Nearshore Americas

LatAm Criminals Suspected of Stashing Drug Money in U.S. Shell Companies

Crime groups in Latin America, particularly Mexican drug cartels, could be stashing away a huge sum of their dirty cash in anonymous shell companies set up in the United States, according to a study by Fair Share Education Fund.
Citing the Office of National Drug Control Policy, the report argues that Americans spend US$65 billion on illegal drugs every year, but only US$1 billion (roughly 1.5%) of that money is seized per year, meaning it has to go somewhere.
InsightCrime also reports that Mexican criminal organizations have laundered billions of dollars through the US financial system in recent years, adding that some banks have started closing branches near the US-Mexico border in order to prevent criminals from using their services.
Setting up a shell company in the United States is not a challenge for foreigners, because many American states do not require people establishing companies to disclose the corporation’s beneficial owner.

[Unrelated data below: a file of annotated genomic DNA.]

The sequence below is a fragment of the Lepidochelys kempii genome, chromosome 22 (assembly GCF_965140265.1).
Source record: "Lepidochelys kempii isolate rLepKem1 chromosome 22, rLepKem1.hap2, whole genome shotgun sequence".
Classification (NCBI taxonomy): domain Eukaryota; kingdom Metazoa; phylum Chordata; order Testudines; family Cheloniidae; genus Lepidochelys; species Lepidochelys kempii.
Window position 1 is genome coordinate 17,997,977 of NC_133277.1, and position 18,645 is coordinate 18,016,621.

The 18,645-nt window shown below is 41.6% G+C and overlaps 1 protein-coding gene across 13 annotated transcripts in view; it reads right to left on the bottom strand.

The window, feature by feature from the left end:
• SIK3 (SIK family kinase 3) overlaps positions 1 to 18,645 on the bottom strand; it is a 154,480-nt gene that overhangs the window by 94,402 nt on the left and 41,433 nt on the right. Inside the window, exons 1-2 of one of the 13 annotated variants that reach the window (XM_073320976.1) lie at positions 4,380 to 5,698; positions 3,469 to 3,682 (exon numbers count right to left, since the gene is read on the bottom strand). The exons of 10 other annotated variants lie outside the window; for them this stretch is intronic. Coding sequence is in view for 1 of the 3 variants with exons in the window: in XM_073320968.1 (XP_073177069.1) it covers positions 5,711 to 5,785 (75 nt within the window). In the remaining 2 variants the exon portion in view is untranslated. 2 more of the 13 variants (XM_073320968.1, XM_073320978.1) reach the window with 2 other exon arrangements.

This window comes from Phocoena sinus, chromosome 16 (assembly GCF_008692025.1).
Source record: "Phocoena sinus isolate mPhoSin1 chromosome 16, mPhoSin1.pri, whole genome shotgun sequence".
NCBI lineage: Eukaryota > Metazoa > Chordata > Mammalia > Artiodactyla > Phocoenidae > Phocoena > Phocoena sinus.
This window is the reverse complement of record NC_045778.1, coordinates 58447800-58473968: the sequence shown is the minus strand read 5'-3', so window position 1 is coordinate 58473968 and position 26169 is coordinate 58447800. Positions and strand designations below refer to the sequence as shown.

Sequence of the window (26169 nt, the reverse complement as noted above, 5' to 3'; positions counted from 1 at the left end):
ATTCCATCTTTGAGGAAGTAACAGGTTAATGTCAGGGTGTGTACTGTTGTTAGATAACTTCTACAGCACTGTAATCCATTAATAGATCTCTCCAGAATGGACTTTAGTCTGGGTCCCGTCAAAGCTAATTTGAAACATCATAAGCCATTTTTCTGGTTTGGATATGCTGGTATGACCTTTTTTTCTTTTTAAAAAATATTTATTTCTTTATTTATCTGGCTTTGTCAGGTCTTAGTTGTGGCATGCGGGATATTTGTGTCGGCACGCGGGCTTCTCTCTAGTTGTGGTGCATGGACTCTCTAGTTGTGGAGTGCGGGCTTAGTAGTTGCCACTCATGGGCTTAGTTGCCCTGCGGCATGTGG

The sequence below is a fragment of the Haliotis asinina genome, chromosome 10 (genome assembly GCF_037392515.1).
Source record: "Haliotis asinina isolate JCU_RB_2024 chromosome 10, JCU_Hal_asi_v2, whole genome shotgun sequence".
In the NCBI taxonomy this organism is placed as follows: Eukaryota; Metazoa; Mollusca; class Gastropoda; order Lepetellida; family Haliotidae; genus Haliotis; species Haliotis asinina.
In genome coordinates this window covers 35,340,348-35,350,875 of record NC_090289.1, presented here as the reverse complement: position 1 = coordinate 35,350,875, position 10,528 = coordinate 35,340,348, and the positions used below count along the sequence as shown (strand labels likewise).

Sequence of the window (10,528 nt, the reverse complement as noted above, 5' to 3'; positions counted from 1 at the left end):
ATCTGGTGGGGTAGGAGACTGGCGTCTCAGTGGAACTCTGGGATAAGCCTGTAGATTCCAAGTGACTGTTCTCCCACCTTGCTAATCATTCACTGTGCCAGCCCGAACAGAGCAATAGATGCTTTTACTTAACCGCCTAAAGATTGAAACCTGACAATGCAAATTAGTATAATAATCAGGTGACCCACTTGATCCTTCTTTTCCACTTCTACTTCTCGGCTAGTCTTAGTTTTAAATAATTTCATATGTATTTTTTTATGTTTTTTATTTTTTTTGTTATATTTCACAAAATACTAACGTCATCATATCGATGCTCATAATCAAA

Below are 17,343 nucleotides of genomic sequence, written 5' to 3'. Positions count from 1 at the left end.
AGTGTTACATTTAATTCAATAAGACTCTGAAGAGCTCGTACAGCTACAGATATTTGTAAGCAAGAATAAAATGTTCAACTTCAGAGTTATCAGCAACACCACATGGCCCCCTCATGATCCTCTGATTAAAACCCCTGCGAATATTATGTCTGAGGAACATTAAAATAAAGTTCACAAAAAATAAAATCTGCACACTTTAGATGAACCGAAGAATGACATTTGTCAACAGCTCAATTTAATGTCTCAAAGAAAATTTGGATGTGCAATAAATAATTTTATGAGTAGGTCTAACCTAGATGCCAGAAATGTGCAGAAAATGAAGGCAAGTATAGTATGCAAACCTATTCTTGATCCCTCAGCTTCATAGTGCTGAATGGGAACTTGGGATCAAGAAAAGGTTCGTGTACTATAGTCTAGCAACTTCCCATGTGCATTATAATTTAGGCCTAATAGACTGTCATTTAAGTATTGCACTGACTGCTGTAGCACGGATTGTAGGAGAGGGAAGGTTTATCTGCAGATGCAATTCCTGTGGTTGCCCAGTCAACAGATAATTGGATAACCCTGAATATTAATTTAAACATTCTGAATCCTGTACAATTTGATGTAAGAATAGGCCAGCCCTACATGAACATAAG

Under the existing law, American domestic companies cannot set up shell companies inside the U.S. but foreign companies with no actual business activity in the U.S. can do so. “It is akin to what foreign offshore tax havens offer Americans,” argue experts.
Shell companies not only help criminals hide their cash, they also help people launder the money over time through numerous complex transactions. First, they set up companies with an anonymous name and then transfer money to the company’s accounts. Such transfers are often referred to as financial getaway cars.
Disallowing the beneficial owner from hiding his identity could solve the problem once and for all, the report argues. In other words, the U.S. federal lawmakers can blow the cover of money launderers by mandating the collection of true beneficial ownership information from all companies.

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Narayan Ammachchi

News Editor for Nearshore Americas, Narayan Ammachchi is a career journalist with a decade of experience in politics and international business. He works out of his base in the Indian Silicon City of Bangalore.

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